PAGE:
‘When the constitution becomes racist, it’s difficult to define what racism is’

Lawyer Hassan Jabareen attends a meeting at the Knesset on December 19, 2012. (Miriam Alster/Flash90)
Lawyer Hassan Jabareen attends a meeting at the Knesset on December 19, 2012.          (photo: Miriam Alster / Flash90)
One year ago, Israel passed a constitutional amendment declaring that Israel belongs only to its Jewish citizens. The head of Israel’s premier Palestinian rights group discusses what has changed in Israeli courts, but also overseas.

By Henriette Chacar | +972 Magazine  | Jul 26, 2019

‘Soon, the debate in the world won’t be whether Jewish and democratic goes together or not; the debate soon will be whether Israel is apartheid.’
— Hassan Jabareen, founder and director of Adalah

In the year since the Israeli parliament passed the Jewish Nation-State Law, the equivalent of a constitutional amendment that declares Israel to be the exclusive nation-state of the Jewish people and demotes the status of Arabic, not a whole lot has changed.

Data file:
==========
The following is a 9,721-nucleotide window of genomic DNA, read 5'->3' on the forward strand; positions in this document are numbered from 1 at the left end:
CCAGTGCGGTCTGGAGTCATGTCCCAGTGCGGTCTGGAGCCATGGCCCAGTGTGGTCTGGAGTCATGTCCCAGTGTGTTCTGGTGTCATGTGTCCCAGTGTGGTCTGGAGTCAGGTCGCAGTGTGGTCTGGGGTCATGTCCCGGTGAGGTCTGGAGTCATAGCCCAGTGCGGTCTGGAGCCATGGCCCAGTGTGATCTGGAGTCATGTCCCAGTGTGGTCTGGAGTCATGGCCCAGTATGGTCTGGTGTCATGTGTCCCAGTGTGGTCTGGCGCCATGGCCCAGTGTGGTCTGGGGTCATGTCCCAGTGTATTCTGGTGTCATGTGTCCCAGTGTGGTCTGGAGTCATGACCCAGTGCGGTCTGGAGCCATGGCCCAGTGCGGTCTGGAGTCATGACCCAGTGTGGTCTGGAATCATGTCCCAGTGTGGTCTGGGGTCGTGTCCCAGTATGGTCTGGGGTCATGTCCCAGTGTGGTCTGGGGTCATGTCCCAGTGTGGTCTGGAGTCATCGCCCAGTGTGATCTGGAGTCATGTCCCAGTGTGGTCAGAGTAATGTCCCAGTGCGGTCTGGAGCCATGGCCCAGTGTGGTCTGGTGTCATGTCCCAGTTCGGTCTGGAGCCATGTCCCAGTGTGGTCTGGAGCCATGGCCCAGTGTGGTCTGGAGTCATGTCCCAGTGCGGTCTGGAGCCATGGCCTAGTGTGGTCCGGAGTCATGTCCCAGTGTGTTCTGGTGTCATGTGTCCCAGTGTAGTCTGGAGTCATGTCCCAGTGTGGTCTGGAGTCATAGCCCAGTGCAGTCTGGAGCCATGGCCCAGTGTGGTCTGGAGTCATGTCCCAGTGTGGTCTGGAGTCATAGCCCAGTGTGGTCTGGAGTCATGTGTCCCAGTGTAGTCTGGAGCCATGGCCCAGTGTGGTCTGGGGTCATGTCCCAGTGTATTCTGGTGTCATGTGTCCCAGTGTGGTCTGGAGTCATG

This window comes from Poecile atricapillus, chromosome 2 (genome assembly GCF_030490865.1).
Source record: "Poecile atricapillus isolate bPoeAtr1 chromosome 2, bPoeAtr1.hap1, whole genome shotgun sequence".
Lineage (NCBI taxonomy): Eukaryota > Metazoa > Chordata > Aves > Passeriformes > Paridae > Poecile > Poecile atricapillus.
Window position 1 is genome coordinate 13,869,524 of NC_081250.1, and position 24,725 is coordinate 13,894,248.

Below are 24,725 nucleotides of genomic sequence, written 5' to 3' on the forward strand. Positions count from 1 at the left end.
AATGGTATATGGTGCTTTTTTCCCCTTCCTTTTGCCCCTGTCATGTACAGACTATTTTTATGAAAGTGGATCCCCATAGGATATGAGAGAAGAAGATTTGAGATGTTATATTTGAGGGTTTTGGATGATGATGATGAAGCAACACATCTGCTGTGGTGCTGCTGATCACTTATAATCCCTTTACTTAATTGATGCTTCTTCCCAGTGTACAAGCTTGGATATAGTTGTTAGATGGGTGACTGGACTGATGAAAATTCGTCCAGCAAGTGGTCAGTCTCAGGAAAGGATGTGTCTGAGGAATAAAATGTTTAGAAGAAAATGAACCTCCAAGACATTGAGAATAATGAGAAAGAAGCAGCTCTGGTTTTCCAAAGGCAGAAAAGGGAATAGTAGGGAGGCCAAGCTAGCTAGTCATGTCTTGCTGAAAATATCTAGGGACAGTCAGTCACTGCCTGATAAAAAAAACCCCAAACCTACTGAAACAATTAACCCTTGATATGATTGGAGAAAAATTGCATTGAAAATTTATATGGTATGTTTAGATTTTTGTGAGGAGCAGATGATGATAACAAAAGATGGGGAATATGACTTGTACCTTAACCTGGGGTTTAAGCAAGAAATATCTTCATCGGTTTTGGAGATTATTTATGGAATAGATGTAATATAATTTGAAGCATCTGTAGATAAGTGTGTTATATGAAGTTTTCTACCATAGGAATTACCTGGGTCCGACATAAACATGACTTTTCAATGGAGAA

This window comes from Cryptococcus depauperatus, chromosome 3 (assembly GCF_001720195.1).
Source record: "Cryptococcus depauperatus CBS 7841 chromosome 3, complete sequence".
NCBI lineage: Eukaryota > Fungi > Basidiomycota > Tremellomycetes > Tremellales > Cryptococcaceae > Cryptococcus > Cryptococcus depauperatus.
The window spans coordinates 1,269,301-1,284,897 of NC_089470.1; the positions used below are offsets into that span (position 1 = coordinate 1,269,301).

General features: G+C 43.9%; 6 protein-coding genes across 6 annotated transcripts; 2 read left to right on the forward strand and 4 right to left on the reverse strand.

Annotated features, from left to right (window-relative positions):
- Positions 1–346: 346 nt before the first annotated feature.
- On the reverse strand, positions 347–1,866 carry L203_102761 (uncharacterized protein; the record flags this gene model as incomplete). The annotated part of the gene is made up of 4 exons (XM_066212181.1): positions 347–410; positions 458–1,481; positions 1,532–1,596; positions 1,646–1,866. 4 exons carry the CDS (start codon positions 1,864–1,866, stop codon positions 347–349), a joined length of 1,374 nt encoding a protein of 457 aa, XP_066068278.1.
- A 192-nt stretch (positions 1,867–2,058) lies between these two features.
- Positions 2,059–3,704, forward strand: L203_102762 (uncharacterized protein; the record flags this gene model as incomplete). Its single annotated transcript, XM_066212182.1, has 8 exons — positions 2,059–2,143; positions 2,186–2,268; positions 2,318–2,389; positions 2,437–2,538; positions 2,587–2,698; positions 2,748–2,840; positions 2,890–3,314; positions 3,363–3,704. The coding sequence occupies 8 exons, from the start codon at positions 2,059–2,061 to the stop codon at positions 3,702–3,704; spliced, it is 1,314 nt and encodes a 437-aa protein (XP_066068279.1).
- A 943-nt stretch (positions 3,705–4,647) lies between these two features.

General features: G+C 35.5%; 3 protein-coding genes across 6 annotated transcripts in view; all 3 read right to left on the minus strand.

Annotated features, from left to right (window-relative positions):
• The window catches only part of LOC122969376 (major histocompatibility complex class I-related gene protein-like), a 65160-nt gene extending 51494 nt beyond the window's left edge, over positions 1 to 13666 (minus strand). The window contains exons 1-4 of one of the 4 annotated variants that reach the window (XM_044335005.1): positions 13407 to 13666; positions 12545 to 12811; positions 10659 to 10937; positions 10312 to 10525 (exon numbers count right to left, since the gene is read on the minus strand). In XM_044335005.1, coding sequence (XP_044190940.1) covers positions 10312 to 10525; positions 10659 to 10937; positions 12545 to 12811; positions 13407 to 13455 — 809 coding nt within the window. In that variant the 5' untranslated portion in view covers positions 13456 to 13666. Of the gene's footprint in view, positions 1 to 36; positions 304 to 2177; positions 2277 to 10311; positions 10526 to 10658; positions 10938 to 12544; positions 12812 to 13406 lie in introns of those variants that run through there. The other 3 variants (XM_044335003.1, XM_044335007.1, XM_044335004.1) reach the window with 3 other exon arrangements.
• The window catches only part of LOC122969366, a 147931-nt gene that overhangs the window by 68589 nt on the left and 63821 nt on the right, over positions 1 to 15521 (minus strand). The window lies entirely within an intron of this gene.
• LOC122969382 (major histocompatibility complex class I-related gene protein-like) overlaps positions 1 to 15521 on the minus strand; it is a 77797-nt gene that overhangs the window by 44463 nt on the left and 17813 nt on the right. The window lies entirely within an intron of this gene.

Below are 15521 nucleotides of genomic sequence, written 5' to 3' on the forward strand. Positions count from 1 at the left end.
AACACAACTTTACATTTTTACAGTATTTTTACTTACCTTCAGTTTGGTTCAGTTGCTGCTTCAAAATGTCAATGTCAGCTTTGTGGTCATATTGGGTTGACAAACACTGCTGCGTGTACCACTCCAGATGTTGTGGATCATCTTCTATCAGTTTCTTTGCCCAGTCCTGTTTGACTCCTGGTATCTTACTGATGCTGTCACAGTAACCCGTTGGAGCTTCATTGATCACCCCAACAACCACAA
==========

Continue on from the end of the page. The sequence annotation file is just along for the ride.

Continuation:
That can mostly be explained by how new the law still is, and the political instability that has paralyzed policy making in Israel over the past year. But the more obvious explanation is that the law only codified an existing reality of supremacy, discrimination, exclusivity, and two-tiered citizenship that has prevailed here since the day Israel was born.

What the law has changed, is the essence of how people understand that reality — from Palestinian citizens of Israel to diplomats, and, of course, judges.

Palestinian and Israeli politicians, activists, and thinkers have long engaged in a debate about Israel’s Jewish identity, and whether the country can define itself as Jewish and still be democratic. This law cuts straight through that debate, says Hassan Jabareen, founder and director of Adalah, a legal organization that focuses on Palestinian minority rights in Israel.

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